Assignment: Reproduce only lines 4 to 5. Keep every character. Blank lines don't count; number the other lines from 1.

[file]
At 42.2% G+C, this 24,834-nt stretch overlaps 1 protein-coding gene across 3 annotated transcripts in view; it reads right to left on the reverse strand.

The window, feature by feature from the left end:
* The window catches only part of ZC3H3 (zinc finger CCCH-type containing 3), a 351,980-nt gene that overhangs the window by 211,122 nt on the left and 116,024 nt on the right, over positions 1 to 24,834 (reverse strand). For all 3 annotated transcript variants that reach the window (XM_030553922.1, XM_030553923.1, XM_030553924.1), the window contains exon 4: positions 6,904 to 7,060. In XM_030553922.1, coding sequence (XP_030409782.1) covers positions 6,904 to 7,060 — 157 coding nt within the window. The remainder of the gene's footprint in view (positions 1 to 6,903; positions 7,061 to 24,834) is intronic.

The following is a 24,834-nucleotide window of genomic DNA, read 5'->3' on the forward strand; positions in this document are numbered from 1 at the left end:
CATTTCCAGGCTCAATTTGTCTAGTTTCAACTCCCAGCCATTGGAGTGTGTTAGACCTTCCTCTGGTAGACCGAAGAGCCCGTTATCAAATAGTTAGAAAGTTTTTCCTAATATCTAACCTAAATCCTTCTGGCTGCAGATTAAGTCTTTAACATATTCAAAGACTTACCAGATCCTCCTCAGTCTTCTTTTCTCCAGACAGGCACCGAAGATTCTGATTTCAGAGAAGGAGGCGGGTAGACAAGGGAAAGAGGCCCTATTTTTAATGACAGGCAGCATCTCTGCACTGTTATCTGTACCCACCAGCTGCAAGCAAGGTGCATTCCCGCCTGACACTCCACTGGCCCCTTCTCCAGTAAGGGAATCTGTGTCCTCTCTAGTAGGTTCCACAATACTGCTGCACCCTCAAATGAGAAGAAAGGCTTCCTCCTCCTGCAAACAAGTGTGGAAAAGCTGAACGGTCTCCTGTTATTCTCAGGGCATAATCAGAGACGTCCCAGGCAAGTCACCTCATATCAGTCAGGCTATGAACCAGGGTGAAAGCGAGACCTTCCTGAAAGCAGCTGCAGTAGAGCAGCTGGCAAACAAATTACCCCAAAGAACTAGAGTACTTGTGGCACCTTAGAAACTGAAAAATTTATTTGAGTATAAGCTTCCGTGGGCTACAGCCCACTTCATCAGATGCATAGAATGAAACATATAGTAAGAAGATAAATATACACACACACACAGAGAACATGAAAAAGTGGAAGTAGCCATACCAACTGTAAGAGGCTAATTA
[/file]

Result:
The following is a 24,834-nucleotide window of genomic DNA, read 5'->3' on the forward strand; positions in this document are numbered from 1 at the left end:
CATTTCCAGGCTCAATTTGTCTAGTTTCAACTCCCAGCCATTGGAGTGTGTTAGACCTTCCTCTGGTAGACCGAAGAGCCCGTTATCAAATAGTTAGAAAGTTTTTCCTAATATCTAACCTAAATCCTTCTGGCTGCAGATTAAGTCTTTAACATATTCAAAGACTTACCAGATCCTCCTCAGTCTTCTTTTCTCCAGACAGGCACCGAAGATTCTGATTTCAGAGAAGGAGGCGGGTAGACAAGGGAAAGAGGCCCTATTTTTAATGACAGGCAGCATCTCTGCACTGTTATCTGTACCCACCAGCTGCAAGCAAGGTGCATTCCCGCCTGACACTCCACTGGCCCCTTCTCCAGTAAGGGAATCTGTGTCCTCTCTAGTAGGTTCCACAATACTGCTGCACCCTCAAATGAGAAGAAAGGCTTCCTCCTCCTGCAAACAAGTGTGGAAAAGCTGAACGGTCTCCTGTTATTCTCAGGGCATAATCAGAGACGTCCCAGGCAAGTCACCTCATATCAGTCAGGCTATGAACCAGGGTGAAAGCGAGACCTTCCTGAAAGCAGCTGCAGTAGAGCAGCTGGCAAACAAATTACCCCAAAGAACTAGAGTACTTGTGGCACCTTAGAAACTGAAAAATTTATTTGAGTATAAGCTTCCGTGGGCTACAGCCCACTTCATCAGATGCATAGAATGAAACATATAGTAAGAAGATAAATATACACACACACACAGAGAACATGAAAAAGTGGAAGTAGCCATACCAACTGTAAGAGGCTAATTA